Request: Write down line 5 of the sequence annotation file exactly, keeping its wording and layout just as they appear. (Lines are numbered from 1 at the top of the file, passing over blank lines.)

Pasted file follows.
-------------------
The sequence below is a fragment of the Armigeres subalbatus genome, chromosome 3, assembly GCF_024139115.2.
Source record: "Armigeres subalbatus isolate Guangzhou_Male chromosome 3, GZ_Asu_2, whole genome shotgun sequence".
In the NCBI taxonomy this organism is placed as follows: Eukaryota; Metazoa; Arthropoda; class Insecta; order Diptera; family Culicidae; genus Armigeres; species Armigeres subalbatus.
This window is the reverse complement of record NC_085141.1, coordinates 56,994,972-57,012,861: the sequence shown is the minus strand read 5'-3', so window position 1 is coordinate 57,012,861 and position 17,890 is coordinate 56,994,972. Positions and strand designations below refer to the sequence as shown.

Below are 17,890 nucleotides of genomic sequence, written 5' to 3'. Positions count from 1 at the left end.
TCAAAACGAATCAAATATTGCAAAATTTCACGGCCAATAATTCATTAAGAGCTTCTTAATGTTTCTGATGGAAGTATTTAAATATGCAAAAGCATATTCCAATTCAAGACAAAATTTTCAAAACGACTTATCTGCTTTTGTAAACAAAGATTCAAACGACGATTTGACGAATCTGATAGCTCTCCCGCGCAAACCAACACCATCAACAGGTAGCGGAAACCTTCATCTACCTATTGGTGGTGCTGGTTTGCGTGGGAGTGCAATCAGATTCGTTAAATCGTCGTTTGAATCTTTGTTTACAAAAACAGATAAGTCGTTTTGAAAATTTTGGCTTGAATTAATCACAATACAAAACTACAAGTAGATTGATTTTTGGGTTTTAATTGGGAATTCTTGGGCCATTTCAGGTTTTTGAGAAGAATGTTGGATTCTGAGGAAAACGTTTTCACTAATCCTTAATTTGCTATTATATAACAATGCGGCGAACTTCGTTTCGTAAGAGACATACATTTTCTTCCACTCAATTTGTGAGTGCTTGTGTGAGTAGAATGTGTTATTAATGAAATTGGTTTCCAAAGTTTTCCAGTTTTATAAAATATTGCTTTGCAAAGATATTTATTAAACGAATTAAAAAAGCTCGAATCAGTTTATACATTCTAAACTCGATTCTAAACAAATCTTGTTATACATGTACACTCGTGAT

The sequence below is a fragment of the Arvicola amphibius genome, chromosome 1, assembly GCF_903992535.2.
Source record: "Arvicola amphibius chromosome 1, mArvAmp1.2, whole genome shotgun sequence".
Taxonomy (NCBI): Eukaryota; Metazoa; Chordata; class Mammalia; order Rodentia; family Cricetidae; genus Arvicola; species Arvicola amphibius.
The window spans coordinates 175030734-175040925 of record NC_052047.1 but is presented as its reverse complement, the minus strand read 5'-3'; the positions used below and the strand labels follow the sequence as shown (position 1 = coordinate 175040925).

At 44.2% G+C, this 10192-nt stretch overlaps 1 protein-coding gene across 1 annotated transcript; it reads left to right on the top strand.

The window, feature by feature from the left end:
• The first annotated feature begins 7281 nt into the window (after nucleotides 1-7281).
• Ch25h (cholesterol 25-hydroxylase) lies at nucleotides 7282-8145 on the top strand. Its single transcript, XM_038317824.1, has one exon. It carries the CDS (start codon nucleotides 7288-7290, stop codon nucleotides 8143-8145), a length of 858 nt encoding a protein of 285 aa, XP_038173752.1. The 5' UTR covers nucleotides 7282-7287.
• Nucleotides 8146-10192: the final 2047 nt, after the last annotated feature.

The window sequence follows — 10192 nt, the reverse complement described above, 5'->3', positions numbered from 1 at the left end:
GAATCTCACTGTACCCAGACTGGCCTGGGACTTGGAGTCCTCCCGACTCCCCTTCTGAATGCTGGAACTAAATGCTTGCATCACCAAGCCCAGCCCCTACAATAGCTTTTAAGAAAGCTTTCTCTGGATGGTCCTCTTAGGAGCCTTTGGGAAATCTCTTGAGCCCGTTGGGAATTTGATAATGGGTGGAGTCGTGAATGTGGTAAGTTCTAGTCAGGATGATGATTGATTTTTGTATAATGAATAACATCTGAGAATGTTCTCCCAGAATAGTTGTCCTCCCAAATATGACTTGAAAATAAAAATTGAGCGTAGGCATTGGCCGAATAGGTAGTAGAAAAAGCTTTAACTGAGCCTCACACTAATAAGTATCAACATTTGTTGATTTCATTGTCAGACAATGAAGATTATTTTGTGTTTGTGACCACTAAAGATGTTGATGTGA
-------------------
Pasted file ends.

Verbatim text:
Below are 17,890 nucleotides of genomic sequence, written 5' to 3'. Positions count from 1 at the left end.